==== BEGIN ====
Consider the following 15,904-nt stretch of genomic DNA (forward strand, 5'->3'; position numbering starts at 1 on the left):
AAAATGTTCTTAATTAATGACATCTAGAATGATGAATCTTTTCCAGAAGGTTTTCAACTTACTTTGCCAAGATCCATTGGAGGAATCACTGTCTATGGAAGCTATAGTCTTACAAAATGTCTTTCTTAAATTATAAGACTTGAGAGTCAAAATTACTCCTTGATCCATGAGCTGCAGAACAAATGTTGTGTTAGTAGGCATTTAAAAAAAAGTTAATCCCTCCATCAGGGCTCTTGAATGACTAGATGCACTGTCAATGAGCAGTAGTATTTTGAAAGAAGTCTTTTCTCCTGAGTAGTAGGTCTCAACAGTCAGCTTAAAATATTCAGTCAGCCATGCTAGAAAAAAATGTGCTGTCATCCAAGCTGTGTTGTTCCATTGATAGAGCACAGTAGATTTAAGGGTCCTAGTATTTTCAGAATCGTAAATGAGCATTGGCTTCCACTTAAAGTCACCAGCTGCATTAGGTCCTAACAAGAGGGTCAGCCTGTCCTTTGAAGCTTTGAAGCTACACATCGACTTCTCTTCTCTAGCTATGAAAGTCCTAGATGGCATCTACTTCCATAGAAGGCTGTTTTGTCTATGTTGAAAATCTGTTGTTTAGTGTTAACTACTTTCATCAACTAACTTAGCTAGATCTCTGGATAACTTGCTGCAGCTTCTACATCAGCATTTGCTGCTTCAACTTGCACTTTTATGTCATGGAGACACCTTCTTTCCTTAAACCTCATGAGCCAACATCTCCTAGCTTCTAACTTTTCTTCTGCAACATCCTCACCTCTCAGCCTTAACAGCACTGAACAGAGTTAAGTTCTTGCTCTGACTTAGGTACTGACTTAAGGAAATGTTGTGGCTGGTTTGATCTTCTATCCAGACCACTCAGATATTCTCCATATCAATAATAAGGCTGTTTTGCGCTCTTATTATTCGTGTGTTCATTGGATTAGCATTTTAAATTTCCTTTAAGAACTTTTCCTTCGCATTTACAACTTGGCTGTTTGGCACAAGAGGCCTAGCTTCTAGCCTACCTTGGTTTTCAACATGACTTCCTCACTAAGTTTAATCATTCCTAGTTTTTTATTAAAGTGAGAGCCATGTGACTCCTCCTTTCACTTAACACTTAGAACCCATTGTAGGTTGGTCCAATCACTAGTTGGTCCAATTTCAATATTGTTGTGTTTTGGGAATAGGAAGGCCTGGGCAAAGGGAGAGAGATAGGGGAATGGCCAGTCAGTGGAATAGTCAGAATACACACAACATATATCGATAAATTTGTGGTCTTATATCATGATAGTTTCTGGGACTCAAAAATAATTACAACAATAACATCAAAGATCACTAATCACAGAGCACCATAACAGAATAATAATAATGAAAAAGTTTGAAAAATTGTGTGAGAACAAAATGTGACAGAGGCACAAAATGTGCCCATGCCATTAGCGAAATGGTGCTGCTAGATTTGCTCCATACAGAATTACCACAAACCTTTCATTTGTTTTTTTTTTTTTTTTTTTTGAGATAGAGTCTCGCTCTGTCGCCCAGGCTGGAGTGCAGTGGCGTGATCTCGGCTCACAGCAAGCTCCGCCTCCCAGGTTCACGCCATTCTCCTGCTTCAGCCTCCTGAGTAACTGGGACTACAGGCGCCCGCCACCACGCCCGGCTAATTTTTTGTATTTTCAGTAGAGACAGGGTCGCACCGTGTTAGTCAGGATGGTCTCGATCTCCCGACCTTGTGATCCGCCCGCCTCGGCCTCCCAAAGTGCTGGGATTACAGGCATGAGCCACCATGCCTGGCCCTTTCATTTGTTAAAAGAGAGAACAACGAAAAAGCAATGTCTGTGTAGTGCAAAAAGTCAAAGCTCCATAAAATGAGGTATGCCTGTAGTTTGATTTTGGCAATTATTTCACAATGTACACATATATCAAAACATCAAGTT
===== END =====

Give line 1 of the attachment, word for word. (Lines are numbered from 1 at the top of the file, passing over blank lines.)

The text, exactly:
Consider the following 15,904-nt stretch of genomic DNA (forward strand, 5'->3'; position numbering starts at 1 on the left):